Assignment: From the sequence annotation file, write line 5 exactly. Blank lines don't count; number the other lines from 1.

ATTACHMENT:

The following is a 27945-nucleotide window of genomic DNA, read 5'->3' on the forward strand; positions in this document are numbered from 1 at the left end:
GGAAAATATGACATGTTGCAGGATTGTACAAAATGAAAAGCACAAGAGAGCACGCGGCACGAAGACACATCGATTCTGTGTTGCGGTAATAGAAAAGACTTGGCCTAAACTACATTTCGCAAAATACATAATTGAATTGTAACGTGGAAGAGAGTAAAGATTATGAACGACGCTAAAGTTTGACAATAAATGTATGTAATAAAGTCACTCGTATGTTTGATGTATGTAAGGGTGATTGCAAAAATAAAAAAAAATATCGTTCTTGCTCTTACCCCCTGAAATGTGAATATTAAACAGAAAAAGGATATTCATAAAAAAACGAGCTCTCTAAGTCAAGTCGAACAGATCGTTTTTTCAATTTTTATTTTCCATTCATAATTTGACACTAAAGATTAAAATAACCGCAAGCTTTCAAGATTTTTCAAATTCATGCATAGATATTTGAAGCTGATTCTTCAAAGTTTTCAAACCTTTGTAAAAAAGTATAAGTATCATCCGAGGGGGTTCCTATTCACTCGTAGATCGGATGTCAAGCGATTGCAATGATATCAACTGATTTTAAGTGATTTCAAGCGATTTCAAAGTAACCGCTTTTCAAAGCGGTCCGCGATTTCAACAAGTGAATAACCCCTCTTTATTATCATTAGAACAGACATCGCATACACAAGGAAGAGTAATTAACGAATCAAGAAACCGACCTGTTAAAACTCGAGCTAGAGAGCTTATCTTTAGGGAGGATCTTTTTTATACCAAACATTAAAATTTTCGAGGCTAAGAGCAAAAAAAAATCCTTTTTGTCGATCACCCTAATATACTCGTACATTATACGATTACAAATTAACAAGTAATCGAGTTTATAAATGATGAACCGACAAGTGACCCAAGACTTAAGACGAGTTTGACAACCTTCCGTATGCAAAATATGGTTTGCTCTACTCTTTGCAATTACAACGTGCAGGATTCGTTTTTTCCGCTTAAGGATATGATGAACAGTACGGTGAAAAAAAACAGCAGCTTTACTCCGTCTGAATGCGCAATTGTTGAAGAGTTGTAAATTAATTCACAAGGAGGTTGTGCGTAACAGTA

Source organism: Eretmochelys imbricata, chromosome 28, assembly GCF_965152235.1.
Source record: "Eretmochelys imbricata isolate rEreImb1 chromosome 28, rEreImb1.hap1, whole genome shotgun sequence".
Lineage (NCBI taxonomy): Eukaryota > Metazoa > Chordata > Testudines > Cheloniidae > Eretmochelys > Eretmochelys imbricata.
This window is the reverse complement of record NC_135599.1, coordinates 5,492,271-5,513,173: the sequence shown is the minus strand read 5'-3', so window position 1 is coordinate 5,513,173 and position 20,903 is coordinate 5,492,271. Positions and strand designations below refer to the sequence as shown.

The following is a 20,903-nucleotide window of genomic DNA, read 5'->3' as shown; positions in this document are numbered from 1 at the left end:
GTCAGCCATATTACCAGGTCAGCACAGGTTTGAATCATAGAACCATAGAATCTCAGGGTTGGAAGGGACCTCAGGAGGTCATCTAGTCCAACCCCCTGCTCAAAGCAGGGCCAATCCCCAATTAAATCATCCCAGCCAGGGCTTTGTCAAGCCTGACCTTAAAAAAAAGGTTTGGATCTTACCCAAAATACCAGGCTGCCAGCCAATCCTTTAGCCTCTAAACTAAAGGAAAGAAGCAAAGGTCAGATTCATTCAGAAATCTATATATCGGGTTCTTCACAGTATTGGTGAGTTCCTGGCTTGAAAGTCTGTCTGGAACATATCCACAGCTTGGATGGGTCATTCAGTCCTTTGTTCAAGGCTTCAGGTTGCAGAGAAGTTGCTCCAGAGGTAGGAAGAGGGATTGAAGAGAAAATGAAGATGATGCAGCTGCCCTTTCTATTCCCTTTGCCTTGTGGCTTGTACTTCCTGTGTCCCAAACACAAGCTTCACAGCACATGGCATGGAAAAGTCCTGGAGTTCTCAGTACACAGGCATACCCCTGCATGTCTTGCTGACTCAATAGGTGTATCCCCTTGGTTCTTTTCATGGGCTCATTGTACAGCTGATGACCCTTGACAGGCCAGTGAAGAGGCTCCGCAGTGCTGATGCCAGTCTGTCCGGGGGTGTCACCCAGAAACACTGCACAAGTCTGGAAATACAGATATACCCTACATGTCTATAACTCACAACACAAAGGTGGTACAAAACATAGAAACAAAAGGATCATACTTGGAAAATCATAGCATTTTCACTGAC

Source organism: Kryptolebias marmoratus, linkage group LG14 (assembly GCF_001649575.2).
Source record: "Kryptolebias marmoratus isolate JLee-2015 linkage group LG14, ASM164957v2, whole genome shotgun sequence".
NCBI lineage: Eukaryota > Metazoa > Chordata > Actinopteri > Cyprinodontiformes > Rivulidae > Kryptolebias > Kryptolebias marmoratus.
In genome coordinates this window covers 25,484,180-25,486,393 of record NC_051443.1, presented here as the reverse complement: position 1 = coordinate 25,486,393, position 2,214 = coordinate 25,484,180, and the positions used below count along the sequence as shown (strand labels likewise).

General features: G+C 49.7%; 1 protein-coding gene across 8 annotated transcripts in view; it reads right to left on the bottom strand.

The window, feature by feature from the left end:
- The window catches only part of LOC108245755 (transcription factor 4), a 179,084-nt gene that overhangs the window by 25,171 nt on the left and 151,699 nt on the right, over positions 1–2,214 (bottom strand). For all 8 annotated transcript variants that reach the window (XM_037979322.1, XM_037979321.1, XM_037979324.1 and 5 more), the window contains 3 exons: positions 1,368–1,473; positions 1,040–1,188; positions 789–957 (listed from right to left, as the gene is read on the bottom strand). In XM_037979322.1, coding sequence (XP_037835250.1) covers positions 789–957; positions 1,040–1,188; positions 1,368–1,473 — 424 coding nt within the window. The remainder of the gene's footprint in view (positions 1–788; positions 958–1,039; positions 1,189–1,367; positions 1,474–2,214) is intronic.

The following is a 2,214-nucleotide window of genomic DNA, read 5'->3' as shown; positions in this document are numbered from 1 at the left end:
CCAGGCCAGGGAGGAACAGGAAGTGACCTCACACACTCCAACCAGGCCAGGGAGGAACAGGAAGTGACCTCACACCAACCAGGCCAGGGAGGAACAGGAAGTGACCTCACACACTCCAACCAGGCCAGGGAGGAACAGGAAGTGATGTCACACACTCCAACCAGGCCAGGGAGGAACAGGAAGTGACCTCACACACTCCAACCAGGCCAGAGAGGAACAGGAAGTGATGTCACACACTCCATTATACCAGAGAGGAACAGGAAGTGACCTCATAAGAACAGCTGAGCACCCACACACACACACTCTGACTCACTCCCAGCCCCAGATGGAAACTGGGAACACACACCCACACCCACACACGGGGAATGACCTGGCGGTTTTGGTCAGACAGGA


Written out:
Lineage (NCBI taxonomy): Eukaryota > Metazoa > Chordata > Testudines > Cheloniidae > Eretmochelys > Eretmochelys imbricata.